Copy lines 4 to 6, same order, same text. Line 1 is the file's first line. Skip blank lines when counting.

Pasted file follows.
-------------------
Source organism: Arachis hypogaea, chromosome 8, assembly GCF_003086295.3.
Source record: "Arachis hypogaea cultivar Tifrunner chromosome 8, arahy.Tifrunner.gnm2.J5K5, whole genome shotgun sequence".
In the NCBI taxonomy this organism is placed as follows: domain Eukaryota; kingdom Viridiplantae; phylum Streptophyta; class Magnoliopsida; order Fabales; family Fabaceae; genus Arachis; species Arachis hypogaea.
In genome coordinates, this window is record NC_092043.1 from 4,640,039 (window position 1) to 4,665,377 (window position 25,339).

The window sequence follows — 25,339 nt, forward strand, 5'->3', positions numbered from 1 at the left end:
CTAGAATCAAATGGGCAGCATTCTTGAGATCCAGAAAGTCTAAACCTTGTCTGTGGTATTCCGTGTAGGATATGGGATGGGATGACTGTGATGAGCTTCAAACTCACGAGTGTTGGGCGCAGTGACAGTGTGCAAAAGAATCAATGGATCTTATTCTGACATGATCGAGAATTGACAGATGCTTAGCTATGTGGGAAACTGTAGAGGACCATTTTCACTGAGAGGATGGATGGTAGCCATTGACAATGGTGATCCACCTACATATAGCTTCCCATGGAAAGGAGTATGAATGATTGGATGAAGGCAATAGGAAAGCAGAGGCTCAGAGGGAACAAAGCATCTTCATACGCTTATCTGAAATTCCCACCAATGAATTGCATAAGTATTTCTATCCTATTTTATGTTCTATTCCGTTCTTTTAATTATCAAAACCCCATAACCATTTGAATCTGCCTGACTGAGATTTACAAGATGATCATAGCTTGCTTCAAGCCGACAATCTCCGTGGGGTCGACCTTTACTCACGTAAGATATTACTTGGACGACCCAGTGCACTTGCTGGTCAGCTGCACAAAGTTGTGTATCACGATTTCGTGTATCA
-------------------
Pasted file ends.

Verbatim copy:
In genome coordinates, this window is record NC_092043.1 from 4,640,039 (window position 1) to 4,665,377 (window position 25,339).

The window sequence follows — 25,339 nt, forward strand, 5'->3', positions numbered from 1 at the left end:
CTAGAATCAAATGGGCAGCATTCTTGAGATCCAGAAAGTCTAAACCTTGTCTGTGGTATTCCGTGTAGGATATGGGATGGGATGACTGTGATGAGCTTCAAACTCACGAGTGTTGGGCGCAGTGACAGTGTGCAAAAGAATCAATGGATCTTATTCTGACATGATCGAGAATTGACAGATGCTTAGCTATGTGGGAAACTGTAGAGGACCATTTTCACTGAGAGGATGGATGGTAGCCATTGACAATGGTGATCCACCTACATATAGCTTCCCATGGAAAGGAGTATGAATGATTGGATGAAGGCAATAGGAAAGCAGAGGCTCAGAGGGAACAAAGCATCTTCATACGCTTATCTGAAATTCCCACCAATGAATTGCATAAGTATTTCTATCCTATTTTATGTTCTATTCCGTTCTTTTAATTATCAAAACCCCATAACCATTTGAATCTGCCTGACTGAGATTTACAAGATGATCATAGCTTGCTTCAAGCCGACAATCTCCGTGGGGTCGACCTTTACTCACGTAAGATATTACTTGGACGACCCAGTGCACTTGCTGGTCAGCTGCACAAAGTTGTGTATCACGATTTCGTGTATCA